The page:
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Water intoxication after low dose cyclophosphamide

BMJ 1995; 311 doi: http://dx.doi.org/10.1136/bmj.311.7000.292 (Published 29 July 1995) Cite this as: BMJ 1995;311:292
  1. M O McCarron,
  2. G D Wright,
  3. S D Roberts

    write: A syndrome of inappropriate antidiuretic hormone leading to water intoxication and death has been reported with high dose cyclophosphamide (30-50 mg/kg).1 However, it was thought that water intoxication did not occur if cyclophosphamide was used in doses below 30 mg/kg.2 We report the case of a 59 year old woman with systemic lupus erythematosus who was admitted to hospital with headache, depression, and vertigo. Current drugs were thyroxine, paroxetine, warfarin, and thioridazine. Central cerebral involvement was confirmed on magnetic resonance imaging. Analysis of urine gave normal results; serum sodium concentration was 138 mmol/l, serum potassium concentration 4.5 mmol/l, urea concentration 4.5 mmol/l, serum creatinine concentration 56 μmol/l, and creatinine clearance 64 ml/minute.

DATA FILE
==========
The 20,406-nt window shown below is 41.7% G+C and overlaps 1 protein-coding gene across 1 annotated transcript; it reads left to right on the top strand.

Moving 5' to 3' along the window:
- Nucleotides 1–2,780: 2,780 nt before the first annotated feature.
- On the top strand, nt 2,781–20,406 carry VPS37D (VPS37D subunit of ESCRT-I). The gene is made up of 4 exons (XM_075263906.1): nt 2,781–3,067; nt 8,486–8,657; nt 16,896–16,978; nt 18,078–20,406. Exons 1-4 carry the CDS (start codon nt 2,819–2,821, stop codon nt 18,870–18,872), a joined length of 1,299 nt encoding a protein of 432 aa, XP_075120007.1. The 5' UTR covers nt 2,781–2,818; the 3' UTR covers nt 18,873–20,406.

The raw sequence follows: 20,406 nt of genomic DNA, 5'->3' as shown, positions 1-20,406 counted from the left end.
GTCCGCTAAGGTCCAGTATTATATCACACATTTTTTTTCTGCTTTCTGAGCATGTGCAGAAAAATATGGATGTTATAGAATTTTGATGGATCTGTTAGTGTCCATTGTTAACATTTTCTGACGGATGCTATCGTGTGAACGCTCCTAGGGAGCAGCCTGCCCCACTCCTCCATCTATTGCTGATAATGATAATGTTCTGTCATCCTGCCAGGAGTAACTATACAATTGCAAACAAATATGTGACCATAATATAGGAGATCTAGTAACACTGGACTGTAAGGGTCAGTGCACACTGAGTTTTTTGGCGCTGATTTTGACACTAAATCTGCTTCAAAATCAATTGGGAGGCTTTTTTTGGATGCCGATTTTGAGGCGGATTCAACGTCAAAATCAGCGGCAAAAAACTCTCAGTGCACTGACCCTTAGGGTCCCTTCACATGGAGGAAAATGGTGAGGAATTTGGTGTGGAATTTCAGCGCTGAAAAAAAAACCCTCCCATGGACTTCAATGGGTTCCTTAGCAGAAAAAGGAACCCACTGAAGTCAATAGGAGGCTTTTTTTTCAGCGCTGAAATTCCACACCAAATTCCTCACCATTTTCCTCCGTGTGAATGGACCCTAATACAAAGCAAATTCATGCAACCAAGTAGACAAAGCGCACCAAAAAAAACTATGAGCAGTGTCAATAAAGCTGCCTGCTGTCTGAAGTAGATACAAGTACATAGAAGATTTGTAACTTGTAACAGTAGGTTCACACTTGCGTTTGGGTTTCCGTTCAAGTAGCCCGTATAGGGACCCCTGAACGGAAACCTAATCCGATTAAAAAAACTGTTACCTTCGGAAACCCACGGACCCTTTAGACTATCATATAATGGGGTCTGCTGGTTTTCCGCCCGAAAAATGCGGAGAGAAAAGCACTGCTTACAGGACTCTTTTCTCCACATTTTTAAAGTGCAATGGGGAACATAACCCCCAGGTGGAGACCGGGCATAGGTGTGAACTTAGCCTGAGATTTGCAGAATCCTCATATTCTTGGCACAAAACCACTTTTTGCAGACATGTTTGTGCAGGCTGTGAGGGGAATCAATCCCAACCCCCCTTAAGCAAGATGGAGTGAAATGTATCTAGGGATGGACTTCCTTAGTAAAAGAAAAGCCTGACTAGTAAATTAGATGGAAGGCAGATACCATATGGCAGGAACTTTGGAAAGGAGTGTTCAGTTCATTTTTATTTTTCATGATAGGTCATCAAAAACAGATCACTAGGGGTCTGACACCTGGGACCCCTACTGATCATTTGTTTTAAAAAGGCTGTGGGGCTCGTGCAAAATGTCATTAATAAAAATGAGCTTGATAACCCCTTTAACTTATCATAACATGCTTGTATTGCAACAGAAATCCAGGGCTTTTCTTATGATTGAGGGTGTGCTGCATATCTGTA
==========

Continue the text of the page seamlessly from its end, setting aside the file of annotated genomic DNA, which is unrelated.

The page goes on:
She started taking 20 mg prednisone daily and pulsed intravenous cyclophosphamide (10 mg/kg) at weekly intervals, with mesna at 0, 4, and 8 hours. Intravenous fluids were infused at 100 ml/h for 24 hours after cyclophosphamide. Within 12 hours of the second bolus she developed headache, nausea, and vomiting. She became increasingly confused and somnolent. Emergency analysis of electrolyte concentrations is shown in the table. A diagnosis of inappropriate antidiuretic hormone secretion was made in view of the hyponatraemia with an inappropriately high urine and serum osmolality. Fluid was restricted and by 48 hours the patient was fully oriented with normal serum electrolyte concentrations.

    To our knowledge, life threatening water intoxication with low dose intravenous cyclophosphamide (10 mg/kg) has not been reported previously, although hyponatraemia has been induced by low dose cyclophosphophamide in a patient who was also taking indomethacin.3 The mechanism of cyclophosphamide induced water intoxication is not known. Radioimmunoassay of antidiuretic hormone concentrations show no rise.4 Therefore, the term syndrome of inappropriate antidiuretic hormone is a misnomer. A possible mechanism is a direct effect of cyclophosphamide or a metabolite on the kidney, causing enhanced permeability of the distal tubules to water.

    Awareness of the potentially life threatening complication of water intoxication is imperative for medical staff treating patients with low dose intravenous cyclophosphamide.

    Course of electrolyte changes during intravenous pulse cyclophosphamide

    View this table:

    References